Characterization of AAV vector particle stability at the single-capsid level


Virus families have evolved different strategies for genome uncoating, which are also followed by recombinant vectors. Vectors derived from adeno-associated viruses (AAV) are considered as leading delivery tools for in vivo gene transfer, and in particular gene therapy. Using a combination of atomic force microscopy (AFM), biochemical experiments, and physical modeling, we investigated here the physical properties and stability of AAV vector particles. We first compared the morphological properties of AAV vectors derived from two different serotypes (AAV8 and AAV9). Furthermore, we triggered ssDNA uncoating by incubating vector particles to increasing controlled temperatures. Our analyses, performed at the single-particle level, indicate that genome release can occur in vitro via two alternative pathways: either the capsid remains intact and ejects linearly the ssDNA molecule, or the capsid is ruptured, leaving ssDNA in a compact entangled conformation. The analysis of the length distributions of ejected genomes further revealed a two-step ejection behavior. We propose a kinetic model aimed at quantitatively describing the evolution of capsids and genomes along the different pathways, as a function of time and temperature. This model allows quantifying the relative stability of AAV8 and AAV9 particles.

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We would like to thank Federico Mingozzi for helpful discussions. This work was supported by Institut National de la Santé et de la Recherche Médicale (INSERM), Centre National de la Recherche Scientifique (CNRS; PEPS MPI). It was also funded by grants from the Ecole Normale Supérieure (ENS) de Lyon (to CFM and AS) and Association Française contre les Myopathies (AFM) to AS, HB, and CFM.

Authors’ contributions statement

JB, AR, AS, and CFM conceived and designed the experiments. JB, AF, AR, LG, and AL performed the experiments. JB, AF, AR, MC, HB, AS, and CFM analyzed the data. MC, AS, CFM wrote the paper. .


The authors declare no competing financial interests.

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Correspondence to Martin Castelnovo or Anna Salvetti or Cendrine Faivre-Moskalenko.

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The authors declare that they have no conflict of interest.

Electronic supplementary material


Supplemental Figure 1 Protocol for the analysis of the AAV response to changes in temperature. Heating of AAV capsids is done for a fixed time at various temperatures ranging from RT to 80 °C before quenching on ice. Mg2+ ions are necessary for DNA binding onto mica, they are added after the heating process as divalent ions are expected to have an effect on capsid stability. The solution is incubated for 5 min on the mica to favor electrostatic adsorption of both DNA and AAV virions. Supplemental Fig. 2: AFM topographic image of AAV8 particles and automated image analysis. (a) raw AFM topographic image of AAV8 capsids, (b) binary image resulting from height and area thresholding, and (c) final topographic image after a few more steps including fractal parameter selection. The further measure of diameter, height or asymmetry on several hundreds of capsids analyzed one by one provides a quantitative morphological characterization of AAV. Supplemental Fig. 3: Automated image analysis of the DNA molecules ejected from the destabilized virions. Using a home-made Matlab script, we can remove the capsids from the image (height thresholding) and skeletonize the DNA fragments in order to measure their length distribution as a function of temperature. Each image with its number corresponds to a different step in the analysis procedure. (a) Initial AFM topographic image. (b) The capsids are removed by applying a height threshold that keep only pixels below 2 nm. (c) Image obtained after the virion has been removed and following by erosion of 1 to 2 pixels around the holes created by capsid removal (height color has been changed). (d) Binary image of DNA only obtained by applying a noise threshold (0.2 nm). (e) The skeleton of DNA filaments can be extracted from the binary image by using morphological tools (erosion). (f) Final topographic image corresponds to image in (c) where the DNA skeleton path has been overlapped in red, as it can clearly been distinguished in the image zoom. Supplemental Fig. 4: AFM imaging of AAV9 virion destabilization induced by heating. Typical AFM images for different heating conditions (a) T = 50 °C, (b) T = 60 °C, (c) T = 65 °C, (d) T = 70 °C, (e) T = 75 °C and (f) T = 80 °C. Each image is shown twice: on the right a color scale of 25 nm is used to see the viral capsids, on the left a 5 nm color scale is chosen to explore what is happening near the surface (ss-DNA width is below 1 nm). At T = 50 °C (a) opened capsids are already observed as DNA is visible on the surface. By increasing the temperature (b), (c) and (d), some filaments can still be observed around the capsids. At higher temperatures (e), both free DNA and DNA linked to capsids exist. At 80 °C mostly free DNA is detected on the surface (f). (PDF 5983 kb)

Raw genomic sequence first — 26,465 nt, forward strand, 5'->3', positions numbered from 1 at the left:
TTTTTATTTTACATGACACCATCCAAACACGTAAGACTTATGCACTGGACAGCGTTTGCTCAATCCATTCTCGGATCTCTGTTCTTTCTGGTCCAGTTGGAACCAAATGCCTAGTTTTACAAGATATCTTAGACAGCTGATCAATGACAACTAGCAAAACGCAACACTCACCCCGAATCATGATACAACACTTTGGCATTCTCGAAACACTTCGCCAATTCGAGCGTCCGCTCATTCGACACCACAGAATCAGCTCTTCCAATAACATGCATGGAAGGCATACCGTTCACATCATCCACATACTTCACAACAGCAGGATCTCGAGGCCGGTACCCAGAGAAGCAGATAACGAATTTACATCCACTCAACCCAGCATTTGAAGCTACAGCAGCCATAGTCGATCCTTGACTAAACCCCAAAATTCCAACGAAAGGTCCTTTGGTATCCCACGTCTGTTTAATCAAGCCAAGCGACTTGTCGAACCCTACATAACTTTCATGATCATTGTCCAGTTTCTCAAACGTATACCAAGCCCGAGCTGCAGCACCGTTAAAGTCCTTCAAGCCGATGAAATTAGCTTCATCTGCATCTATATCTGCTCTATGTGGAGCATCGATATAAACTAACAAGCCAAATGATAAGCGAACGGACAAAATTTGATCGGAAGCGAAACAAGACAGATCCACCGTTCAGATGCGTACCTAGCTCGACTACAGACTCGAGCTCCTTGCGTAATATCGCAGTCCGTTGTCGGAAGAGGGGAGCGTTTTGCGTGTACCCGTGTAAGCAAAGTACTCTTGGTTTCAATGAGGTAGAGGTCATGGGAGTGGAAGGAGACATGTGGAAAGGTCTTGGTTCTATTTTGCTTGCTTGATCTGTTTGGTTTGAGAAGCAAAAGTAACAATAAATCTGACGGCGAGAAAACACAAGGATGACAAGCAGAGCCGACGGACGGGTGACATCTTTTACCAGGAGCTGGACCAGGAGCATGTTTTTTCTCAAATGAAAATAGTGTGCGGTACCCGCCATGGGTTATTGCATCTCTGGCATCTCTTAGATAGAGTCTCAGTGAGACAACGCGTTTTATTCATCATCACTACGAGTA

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Bernaud, J., Rossi, A., Fis, A. et al. Characterization of AAV vector particle stability at the single-capsid level. J Biol Phys 44, 181–194 (2018).

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  • Capsid disassembly
  • Atomic force microscopy
  • Stochastic forces
  • Genome uncoating